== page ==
A few rules to keep in mind:
– Eritrea is an authoritarian police state. Respect the local rules and do not discuss the local norms and values. Also avoid any political discussion.
– Eritrea is a country of strict rules. That means that certain things can change just like that. This is the nature of traveling to Eritrea and we ask you to look at these kinds of developments with an open mind and flexibility.
– Wear simple clothes (T-shirt with pants / skirt).
– Do not drink alcohol in public.
– Always take off your shoes when entering a mosque or house. Never show your shoe sole when you sit down.
– Don’t walk in front of someone who is praying.
Eritrea is a safe country. As long as you behave and follow local rules, virtually nothing can happen. If the situation changes, the travel schedule will be adjusted on the spot. Of course we want to give everyone the best possible tour. However, the guide always has the last word regarding changes in the tour schedule.
A few things to keep an eye out for;
– Don’t go out on your own in the evening. Always discuss this with the guide.
– We do not discuss the itinerary or the name of the hotel with anyone. Although it will of course only be out of curiosity that someone asks, we do not share this information with others, purely as a precaution.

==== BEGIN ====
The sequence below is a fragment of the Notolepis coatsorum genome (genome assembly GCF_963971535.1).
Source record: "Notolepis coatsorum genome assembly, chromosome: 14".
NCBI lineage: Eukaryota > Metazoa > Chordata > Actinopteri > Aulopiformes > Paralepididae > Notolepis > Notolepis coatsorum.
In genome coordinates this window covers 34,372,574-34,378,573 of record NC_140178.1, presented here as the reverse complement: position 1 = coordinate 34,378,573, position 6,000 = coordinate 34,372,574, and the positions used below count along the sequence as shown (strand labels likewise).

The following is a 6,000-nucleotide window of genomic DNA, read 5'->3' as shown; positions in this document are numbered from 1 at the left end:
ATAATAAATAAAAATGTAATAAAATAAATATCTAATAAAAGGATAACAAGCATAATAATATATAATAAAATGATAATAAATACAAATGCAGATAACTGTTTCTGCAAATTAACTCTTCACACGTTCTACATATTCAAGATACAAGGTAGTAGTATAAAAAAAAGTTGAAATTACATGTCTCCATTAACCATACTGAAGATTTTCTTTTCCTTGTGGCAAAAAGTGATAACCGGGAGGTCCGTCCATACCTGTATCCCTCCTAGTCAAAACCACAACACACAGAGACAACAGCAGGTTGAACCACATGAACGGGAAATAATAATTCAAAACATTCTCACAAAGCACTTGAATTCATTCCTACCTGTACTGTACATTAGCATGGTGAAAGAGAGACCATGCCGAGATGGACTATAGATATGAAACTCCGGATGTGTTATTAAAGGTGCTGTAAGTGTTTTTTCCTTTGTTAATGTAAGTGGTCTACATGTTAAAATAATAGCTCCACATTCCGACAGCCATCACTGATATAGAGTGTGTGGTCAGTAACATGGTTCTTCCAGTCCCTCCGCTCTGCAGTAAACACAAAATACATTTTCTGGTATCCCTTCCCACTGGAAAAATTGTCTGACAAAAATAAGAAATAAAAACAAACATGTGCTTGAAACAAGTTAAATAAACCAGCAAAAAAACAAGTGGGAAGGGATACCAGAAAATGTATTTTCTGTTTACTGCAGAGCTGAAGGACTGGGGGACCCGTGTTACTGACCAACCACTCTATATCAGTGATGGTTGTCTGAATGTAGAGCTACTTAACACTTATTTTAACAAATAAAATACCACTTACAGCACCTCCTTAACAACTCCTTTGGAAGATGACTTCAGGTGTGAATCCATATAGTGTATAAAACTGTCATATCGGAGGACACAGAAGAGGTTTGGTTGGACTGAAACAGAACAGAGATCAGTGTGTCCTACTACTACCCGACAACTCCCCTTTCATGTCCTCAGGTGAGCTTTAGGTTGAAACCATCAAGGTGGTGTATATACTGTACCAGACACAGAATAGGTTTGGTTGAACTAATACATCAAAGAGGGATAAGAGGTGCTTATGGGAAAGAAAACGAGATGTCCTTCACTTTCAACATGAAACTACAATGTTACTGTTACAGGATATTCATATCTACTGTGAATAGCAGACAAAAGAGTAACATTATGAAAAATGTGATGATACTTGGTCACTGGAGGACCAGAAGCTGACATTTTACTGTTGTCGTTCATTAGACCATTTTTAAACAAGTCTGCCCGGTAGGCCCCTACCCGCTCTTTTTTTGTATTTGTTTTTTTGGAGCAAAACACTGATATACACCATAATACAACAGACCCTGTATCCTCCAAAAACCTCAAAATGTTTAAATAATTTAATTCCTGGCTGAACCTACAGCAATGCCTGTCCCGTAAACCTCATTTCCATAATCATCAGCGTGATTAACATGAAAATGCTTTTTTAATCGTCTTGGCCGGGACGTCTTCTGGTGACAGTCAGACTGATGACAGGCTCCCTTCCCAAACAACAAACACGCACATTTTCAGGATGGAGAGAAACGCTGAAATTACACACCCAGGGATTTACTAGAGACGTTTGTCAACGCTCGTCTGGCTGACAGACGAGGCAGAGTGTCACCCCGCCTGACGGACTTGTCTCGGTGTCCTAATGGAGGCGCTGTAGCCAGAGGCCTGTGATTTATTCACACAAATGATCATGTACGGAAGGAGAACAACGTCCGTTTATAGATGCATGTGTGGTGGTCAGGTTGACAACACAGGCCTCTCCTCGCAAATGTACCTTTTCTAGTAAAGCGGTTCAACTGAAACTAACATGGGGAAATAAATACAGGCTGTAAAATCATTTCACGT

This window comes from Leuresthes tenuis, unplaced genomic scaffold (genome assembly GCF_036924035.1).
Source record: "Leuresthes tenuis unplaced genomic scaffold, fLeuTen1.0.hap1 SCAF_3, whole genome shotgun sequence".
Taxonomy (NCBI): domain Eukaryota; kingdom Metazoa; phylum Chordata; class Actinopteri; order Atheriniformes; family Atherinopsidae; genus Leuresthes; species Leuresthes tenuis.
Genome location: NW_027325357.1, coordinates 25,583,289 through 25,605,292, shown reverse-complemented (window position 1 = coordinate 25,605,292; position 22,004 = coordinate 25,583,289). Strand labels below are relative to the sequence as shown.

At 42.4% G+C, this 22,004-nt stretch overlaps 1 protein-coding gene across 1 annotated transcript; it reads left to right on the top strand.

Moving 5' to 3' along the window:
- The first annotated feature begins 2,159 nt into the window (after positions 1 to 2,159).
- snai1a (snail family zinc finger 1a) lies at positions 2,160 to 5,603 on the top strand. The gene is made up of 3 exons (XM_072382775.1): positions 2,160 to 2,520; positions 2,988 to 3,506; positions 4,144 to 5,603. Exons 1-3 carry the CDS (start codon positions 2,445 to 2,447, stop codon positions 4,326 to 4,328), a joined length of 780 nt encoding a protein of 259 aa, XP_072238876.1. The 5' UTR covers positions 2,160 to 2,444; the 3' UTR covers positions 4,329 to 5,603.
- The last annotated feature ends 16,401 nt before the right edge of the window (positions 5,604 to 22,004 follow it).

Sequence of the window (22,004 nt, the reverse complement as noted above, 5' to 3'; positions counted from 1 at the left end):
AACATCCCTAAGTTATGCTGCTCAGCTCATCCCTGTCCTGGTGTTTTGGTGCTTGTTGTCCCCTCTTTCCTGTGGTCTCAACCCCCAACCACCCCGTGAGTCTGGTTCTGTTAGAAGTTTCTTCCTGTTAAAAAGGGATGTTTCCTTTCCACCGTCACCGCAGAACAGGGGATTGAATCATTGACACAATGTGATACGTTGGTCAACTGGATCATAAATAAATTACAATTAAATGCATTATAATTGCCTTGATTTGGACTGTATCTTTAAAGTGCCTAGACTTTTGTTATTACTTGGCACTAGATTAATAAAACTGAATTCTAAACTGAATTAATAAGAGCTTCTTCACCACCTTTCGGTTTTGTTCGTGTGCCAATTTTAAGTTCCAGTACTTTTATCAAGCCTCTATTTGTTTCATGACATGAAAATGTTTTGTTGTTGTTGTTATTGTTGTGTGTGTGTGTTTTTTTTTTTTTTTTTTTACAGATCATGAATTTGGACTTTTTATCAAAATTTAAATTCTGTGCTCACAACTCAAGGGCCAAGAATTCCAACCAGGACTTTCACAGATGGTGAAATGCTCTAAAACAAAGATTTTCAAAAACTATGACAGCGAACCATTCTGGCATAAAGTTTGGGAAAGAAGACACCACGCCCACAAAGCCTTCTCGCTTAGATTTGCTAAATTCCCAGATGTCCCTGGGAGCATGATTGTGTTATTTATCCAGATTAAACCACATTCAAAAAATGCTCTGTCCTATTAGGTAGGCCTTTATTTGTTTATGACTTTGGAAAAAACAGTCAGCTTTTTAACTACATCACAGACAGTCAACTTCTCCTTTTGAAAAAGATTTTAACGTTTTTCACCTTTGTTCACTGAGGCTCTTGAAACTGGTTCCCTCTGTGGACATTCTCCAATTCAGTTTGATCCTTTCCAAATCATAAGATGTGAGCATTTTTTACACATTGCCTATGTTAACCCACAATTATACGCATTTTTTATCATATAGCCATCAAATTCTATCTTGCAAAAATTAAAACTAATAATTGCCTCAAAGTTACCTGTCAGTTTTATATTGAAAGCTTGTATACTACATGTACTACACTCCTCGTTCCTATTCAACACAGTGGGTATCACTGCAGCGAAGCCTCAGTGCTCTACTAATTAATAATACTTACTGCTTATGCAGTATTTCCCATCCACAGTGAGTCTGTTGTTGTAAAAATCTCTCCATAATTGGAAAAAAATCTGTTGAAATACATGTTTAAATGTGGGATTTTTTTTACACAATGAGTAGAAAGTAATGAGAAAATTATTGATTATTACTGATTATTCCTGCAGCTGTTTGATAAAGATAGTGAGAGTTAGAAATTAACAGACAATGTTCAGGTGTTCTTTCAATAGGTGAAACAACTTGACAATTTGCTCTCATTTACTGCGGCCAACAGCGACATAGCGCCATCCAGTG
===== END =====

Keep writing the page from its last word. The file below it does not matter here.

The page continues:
– If you want, you can register at your local embassy. This can be done for the Netherlands via this link. If you have problems on the spot, it is much easier to get in touch with the embassy on site.
In general, you can take photos freely in Eritrea. However, there are a few rules to keep in mind.
– Always ask permission before taking a photo of a person. Don’t just take pictures of women or praying people.
– You may also not take photos of soldiers, military installations, police officers or government buildings.
Eritrea has very tasty dishes. You can think of stews and Italian dishes such as pizza, sandwiches and pasta. Since Eritrea used to be an Italian colony, you can still find many Italian influences in the food and with the coffee. Generally Eritreans like spicy food, often using spices such as cardamom, turmeric and cloves. There is also plenty to choose for vegetarians in Eritrea. Often the food is served on a large plate, which is shared by everybody. It is not possible to drink water from the tap in Eritrea. This is due to a bad filter system for bacteria. It is possible to drink alcohol in Eritrea. Beer is especially popular among the population.
There is no special dress codes for Eritrea. Usually you can wear pants / skirt with a t-shirt. Women also do not have to wear a headscarf. In most hotels in the big cities you will be able to do laundry if there is time.
Eritrea is a developing country with a very turbulent history. Healthcare is therefore very limited. Also in terms of hygiene, the standard is much lower than in the Western world. Make sure you have enough disinfection gel, sunscreen and insect repellent.
We advise you always to the last (health) risk programs for the region where you’re going to visit. Check with your own government for the latest info about your destination.